23 July 2007

Pamela convinced me to go to Borders Friday night to pick up my copy of Harry Potter and the Deathly Hallows. It was an easy sale. I'd have a few hours of downtime the next day in San Bernardino, California. Trust me, there's nothing much else to do in San Bernardino, California on a Saturday morning. Unless you're Pamela.

I wasn't worried (well not much) about not getting a copy. I figured that Scholastic Press must have made history with the number of books in a first printing; Harry Potter Book Seven has to be the most widely anticipated novel in history! So I left the house at 11:00 pm, already a bit tired from a full day's work.

"My" Borders is in West Hollywood, just down the road a pace from where Pamela studies dance and takes pilates class. I've done quite a bit of writing and re-writing of plays and screenplays at the Seattle's Best coffee shop on the second floor. It feels like home.

Los Angeles is a weird town. I always think of metropolitan cities as "never sleeping." I guess that's just New York, but it still astonishes me how dead Los Angeles is after ten p.m. Borders looked cozy and inviting in the muggy dark. No sign of a line stretching out the front door: fantastic!

Inside the store is a different matter entirely. Gobs of people were milling about, excited yet sleepy-eyed, awaiting the big moment!

I quickly found out where to go first, and soon found myself in line number one: the line to check in. This line extended out the back door and into the parking lot, but only because the check-in table was just inside the door. Borders had an interesting system worked out, and I suppose it was as good a system as any.

The lady at the check-in table asked if I had a copy reserved. I didn't, so she gave me a slip of paper good for one copy of the book, and a little wrist band with the number "270" written upon it. At first I though it may be the lost wristband of Godric Gryffindor, and a likely horcrux for the Dark Master. Alas, it merely established my place in the "first come, first served" order.

I'm making an assumption here, because I don't know for sure. I believe that the folks with reservations had all the low numbers.

Now, armed with my wristband (and a cup of coffee from home) I milled about just a bit, and tried to locate line number two.

The idea was for us to all get into numeric order. It was just after 11:30, and arranging us all (I'd say about four-hundred people. I really wish I was overestimating) took only twenty minutes or so.

My part of the line wound through the magazine section, and I got to read up on house remodeling for half an hour.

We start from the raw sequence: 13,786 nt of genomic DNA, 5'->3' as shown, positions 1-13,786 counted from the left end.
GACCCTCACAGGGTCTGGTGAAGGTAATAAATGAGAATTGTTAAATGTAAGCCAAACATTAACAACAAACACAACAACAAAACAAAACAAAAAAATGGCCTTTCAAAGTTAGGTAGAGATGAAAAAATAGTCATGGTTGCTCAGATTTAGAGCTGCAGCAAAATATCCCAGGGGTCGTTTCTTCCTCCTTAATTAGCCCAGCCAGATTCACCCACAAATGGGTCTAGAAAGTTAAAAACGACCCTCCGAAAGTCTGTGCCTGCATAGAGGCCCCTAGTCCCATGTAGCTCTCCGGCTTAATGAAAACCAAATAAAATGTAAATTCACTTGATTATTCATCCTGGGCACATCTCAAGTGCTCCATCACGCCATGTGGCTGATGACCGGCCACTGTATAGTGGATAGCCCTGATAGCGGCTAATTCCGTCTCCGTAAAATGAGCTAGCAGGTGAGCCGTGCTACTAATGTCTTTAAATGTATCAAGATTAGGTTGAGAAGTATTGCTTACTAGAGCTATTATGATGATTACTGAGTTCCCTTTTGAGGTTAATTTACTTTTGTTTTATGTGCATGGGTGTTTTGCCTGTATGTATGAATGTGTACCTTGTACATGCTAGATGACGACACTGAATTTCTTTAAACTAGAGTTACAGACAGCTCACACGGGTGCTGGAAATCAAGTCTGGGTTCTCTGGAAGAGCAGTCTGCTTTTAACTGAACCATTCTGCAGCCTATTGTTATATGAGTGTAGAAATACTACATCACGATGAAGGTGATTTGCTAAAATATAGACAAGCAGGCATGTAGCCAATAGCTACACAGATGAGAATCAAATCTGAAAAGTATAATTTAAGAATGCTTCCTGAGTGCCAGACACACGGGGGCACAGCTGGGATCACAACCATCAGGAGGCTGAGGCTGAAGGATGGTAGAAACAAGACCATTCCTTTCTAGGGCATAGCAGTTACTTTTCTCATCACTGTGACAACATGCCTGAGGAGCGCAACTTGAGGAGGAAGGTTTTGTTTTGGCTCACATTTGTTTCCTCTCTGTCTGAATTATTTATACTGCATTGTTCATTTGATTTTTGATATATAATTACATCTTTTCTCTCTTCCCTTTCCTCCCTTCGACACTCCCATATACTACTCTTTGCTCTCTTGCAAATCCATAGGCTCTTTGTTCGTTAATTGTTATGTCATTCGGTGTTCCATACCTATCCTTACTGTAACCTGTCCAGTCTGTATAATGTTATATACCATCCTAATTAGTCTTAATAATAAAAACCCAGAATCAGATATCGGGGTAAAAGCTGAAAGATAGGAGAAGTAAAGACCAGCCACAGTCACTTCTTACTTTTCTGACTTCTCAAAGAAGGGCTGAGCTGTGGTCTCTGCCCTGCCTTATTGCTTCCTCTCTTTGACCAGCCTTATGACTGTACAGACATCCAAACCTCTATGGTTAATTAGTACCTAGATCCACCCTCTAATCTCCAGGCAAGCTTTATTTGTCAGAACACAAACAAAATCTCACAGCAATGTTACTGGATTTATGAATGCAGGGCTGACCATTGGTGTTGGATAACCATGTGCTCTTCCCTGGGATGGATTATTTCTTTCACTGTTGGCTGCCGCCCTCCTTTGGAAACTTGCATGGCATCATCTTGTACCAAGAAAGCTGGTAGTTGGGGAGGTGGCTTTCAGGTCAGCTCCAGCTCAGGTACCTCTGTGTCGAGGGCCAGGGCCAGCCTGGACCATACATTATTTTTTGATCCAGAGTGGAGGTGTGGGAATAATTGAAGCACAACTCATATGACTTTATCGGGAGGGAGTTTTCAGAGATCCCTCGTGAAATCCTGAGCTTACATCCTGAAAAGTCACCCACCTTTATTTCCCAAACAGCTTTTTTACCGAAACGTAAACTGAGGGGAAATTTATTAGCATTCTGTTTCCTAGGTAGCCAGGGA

Even after they brought the books out (I couldn't get a clear picture) we didn't move for half an hour. I'm not sure why. But we did eventually move, and it wasn't too long before I could see the registers! How exciting!

The line really started to pick up speed. We wound our way through the stacks, and I perused the many different titles around me, in all different genres. I'm a bookstore browser, but I usually have a good idea of what I'm after when I cross the threshold. This time, I had the opportunity to really let it all kind of sink in; the sheer number of titles is staggering!

There are the books I've grown to love, books I should love but haven't gotten around to reading yet, books whose titles I know but never plan on reading, and yet untapped treasures I have never even thought to pick up! Such a vast treasure trove!

Finally, the home stretch. The Borders clerks were becoming hoarse with every cry of "Next customer, please!" I could see the books, orange and green, in pretty little rows. I figured early on that they wouldn't give out wristbands if they didn't have the books to cover them. Imagine the riot that would ensue! Still, there was the fear that somehow they would run out before I got to the counter. Seeing the ample supply of books gave me my second wind! I sprinted to the lady who called out for me:

"Next customer, please!"

And I got this lady. The only one of the Border's crew to bother with anything resembling a costume. I forked over my dough (well ... my debit card,) got my Border's card discount, and at long last put my hands on the last book in the Harry Potter series.

I left the store, elated! It was only 1:00 am, and I was on my way home.

The next morning, Pamela and I drove an hour out to San Bernardino for Stiletto 2.5, a burlesque workshop and showcase. For the four hours or so she was learning how to make pasties and strip, I was submerged in the book. I read on it when we got home that evening, read on it Sunday morning, took a break to make a ridiculous yet relevant episode of Disembodied Animal Head Theatre, and finally finished off the book that evening.

All I can say is, this is the best of the bunch by far. Rowling has set a new bar for this kind of expansive, "big universe" fiction. Yeah, yeah ... I'm sure Tolkien's work is much bigger and badass-er. Rowling's universe is more approachable, and that makes all the difference to me.

She ties everything up in this one. As my friend Garrick Pass put it so well, "
She tied up strings I didn't even realize existed until the knot was complete." Simply masterful storytelling.

Most importantly -- and this cannot be emphasized enough-- Jo Rowling got people reading. And what's more, she got people excited about reading.


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